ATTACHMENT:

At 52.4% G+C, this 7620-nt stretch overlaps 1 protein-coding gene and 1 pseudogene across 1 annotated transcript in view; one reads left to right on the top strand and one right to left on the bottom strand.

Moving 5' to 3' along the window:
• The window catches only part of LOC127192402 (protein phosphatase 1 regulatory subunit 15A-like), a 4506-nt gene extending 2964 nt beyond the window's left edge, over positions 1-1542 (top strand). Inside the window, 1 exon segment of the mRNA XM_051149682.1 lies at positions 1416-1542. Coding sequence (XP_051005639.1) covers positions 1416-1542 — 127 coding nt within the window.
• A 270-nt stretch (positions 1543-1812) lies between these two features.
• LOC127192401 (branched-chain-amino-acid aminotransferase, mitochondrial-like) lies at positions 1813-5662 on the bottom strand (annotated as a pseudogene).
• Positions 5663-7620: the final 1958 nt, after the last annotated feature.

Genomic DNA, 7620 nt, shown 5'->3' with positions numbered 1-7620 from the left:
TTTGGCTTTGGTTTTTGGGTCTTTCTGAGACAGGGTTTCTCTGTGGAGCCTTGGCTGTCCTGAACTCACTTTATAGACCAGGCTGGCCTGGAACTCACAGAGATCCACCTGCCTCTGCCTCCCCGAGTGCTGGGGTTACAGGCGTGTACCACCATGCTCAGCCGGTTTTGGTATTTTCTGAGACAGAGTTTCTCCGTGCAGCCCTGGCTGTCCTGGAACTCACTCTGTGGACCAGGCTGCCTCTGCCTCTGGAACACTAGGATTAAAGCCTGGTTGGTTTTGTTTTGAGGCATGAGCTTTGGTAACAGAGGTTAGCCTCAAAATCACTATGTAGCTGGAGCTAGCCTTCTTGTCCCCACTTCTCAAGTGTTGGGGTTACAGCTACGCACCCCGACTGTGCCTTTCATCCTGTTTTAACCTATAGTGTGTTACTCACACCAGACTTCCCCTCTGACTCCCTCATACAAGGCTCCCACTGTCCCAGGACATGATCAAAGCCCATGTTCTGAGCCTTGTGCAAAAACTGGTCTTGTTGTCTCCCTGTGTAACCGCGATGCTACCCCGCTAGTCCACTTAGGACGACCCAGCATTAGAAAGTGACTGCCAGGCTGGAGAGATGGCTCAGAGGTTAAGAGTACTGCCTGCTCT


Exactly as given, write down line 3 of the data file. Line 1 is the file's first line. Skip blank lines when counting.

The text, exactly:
• The window catches only part of LOC127192402 (protein phosphatase 1 regulatory subunit 15A-like), a 4506-nt gene extending 2964 nt beyond the window's left edge, over positions 1-1542 (top strand). Inside the window, 1 exon segment of the mRNA XM_051149682.1 lies at positions 1416-1542. Coding sequence (XP_051005639.1) covers positions 1416-1542 — 127 coding nt within the window.